At what point to you quit faking it 'til you make it and proclaim that you've in fact made it? Personally, I think that point comes right after you buy a hand-built boutique sports car with a Ferrari V8, like this beautiful Maserati Coupe, now yours for the price of a used base model Toyota Camry.

This 2002 Maserati Coupe is no slouch. Its 4.2 liter V8, made by Ferrari produces just shy of 400 horsepower, and the power fed through its 6-speed F1 flappy-paddle Cambiocorsa transmission the car from 0-60 in 4 seconds flat. That was actually faster than some Ferraris of the era, so this car really was a case of the apprentice beating the master.

The interior is one of the best styled interiors I've ever seen. And although the car looks to have been taken of quite well by its previous owners and has average mileage for its age, it's not without its quirks. Here's an excerpt from the description:

Owned by the owner of a high end car detailing company, thus kept in pristine condition. Runs perfectly and is very fast with it's Ferrari engine. Passanger's side rear tire leaks air, but nothing major. Drivers side window does not go down when door is opened to clear the frame, thus it must be rolled down 2 clicks before it is opened- bit of a nusience but for an italian car that is nothing major.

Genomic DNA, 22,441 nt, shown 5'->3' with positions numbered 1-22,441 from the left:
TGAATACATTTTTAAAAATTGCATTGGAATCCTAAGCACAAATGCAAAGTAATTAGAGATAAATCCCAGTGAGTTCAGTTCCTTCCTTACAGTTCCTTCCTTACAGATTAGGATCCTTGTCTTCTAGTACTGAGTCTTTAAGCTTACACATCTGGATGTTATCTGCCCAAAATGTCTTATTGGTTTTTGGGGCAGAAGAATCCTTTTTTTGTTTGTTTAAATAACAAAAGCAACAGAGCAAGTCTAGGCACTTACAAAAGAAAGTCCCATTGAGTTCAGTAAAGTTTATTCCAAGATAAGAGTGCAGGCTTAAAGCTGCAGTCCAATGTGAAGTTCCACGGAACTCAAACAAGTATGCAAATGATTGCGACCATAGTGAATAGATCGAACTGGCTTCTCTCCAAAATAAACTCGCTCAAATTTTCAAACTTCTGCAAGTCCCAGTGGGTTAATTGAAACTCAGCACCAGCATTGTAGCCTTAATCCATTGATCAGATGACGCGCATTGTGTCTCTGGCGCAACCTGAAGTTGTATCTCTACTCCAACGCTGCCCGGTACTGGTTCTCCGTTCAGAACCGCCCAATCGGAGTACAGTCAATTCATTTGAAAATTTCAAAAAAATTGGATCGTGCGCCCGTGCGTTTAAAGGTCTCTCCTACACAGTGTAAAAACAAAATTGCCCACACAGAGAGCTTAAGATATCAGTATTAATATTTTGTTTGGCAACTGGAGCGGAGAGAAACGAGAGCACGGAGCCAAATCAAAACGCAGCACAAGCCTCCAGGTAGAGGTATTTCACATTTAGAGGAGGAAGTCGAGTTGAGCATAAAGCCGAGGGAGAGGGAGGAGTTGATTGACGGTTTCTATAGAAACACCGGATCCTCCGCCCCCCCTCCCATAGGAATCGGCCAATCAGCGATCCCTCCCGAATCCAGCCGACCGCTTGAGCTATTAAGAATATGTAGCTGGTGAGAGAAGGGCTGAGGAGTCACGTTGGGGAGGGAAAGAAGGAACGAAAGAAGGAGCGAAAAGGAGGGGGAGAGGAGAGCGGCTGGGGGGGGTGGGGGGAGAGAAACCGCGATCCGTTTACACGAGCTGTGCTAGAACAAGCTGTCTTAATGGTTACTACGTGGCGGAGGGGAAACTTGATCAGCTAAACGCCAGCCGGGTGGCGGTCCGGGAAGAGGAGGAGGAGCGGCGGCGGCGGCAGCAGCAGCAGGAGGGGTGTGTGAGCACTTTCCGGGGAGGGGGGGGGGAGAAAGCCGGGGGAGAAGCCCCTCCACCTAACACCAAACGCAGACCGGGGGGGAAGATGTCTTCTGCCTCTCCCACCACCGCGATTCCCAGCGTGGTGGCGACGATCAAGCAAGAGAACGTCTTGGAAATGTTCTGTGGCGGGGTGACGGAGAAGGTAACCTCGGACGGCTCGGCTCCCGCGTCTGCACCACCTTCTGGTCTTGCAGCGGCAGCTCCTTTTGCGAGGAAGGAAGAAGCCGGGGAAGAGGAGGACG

While the F1 flappy-paddle transmission isn't the most refined thing in the world when cruising around town, there is perhaps no better gearbox on the track. Its lightning quick upshifts and snappy downshifts make this an absolutely epic weekend warrior or track rat. It's also quite reasonable to repair, as there were enough of these cars made that maintenance and common issues are well known and documented. Sourcing parts probably wouldn't be cheap, but they would be available. It's a great choice for the money, because saying "Let's take the Maserati" will never get old.

For more bonkers performance values, check these out:


Tavarish is the founder of APiDA Online and writes about buying and selling cool cars on the internet. He owns the world's cheapest Mercedes S-Class, a graffiti-bombed Lexus, and he's the only Jalopnik author that has never driven a Miata. He also has a real name that he didn't feel was journalist-y enough so he used a pen name and this was the best he could do.


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